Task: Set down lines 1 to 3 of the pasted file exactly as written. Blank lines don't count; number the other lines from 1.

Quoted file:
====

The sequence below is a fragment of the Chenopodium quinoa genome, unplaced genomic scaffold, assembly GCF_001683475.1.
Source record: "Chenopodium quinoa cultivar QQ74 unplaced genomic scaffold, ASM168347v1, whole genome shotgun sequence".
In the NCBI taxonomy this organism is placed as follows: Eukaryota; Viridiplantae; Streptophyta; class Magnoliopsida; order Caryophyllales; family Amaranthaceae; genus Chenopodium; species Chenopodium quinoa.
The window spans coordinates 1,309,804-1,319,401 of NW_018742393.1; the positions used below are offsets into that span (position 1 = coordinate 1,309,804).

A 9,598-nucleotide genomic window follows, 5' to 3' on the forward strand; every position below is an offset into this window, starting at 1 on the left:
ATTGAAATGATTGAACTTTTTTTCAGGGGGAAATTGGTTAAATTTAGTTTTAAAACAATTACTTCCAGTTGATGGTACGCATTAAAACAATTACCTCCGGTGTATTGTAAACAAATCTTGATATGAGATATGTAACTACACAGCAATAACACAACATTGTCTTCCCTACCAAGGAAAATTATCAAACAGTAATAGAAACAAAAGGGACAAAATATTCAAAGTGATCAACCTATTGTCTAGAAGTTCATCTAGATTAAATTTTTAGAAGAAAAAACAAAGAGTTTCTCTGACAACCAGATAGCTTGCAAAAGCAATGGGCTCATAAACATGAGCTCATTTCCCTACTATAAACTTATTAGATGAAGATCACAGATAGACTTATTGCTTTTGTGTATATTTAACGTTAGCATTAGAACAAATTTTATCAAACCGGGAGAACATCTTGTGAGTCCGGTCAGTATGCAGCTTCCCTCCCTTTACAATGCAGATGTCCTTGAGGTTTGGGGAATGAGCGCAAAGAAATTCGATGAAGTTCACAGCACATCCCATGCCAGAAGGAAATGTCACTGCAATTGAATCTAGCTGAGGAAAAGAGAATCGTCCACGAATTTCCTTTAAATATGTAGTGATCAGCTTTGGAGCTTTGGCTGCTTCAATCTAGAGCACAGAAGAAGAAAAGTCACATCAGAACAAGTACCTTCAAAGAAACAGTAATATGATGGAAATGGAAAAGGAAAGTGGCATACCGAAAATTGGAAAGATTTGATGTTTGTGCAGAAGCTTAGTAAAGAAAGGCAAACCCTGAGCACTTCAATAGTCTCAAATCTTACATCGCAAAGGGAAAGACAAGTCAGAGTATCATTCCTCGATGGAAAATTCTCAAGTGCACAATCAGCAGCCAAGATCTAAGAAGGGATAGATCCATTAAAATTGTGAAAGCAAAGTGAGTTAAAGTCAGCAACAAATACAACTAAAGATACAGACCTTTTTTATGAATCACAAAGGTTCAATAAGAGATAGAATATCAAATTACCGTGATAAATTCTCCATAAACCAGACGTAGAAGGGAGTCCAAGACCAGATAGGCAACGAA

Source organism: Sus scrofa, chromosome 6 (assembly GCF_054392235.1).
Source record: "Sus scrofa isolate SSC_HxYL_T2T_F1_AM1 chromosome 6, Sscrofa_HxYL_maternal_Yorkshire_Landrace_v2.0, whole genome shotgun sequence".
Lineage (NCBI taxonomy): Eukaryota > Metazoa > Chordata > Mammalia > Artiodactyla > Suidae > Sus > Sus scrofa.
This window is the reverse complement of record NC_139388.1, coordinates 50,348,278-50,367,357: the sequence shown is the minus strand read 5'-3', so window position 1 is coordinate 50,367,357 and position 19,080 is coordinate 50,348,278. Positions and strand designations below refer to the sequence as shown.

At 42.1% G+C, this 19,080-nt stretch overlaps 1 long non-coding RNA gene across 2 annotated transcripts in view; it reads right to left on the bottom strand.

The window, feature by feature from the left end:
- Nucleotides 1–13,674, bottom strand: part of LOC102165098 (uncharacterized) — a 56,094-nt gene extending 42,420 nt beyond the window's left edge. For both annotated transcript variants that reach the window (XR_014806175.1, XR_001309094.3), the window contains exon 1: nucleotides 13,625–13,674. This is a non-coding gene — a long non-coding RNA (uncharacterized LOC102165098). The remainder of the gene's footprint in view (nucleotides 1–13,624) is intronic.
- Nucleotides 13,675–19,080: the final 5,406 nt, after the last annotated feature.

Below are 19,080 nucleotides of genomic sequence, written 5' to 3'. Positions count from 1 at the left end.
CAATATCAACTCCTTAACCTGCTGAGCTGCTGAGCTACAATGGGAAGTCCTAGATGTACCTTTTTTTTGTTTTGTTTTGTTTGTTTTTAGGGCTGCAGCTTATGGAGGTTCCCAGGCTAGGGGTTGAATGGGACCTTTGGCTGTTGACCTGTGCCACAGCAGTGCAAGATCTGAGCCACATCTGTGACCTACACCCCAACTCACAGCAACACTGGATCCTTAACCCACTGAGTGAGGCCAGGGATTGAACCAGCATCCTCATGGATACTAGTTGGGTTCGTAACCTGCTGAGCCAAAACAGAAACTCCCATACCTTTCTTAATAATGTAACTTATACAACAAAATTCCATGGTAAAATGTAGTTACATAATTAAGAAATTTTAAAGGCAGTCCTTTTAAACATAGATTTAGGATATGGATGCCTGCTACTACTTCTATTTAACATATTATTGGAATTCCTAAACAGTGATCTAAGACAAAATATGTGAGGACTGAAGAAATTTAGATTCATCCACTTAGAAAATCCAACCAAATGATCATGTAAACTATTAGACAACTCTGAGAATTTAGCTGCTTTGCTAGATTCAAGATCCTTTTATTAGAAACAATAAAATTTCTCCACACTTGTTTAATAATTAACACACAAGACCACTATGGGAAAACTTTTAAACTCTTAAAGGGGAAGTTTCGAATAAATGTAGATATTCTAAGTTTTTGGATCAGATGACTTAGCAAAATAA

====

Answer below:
The sequence below is a fragment of the Chenopodium quinoa genome, unplaced genomic scaffold, assembly GCF_001683475.1.
Source record: "Chenopodium quinoa cultivar QQ74 unplaced genomic scaffold, ASM168347v1, whole genome shotgun sequence".
In the NCBI taxonomy this organism is placed as follows: Eukaryota; Viridiplantae; Streptophyta; class Magnoliopsida; order Caryophyllales; family Amaranthaceae; genus Chenopodium; species Chenopodium quinoa.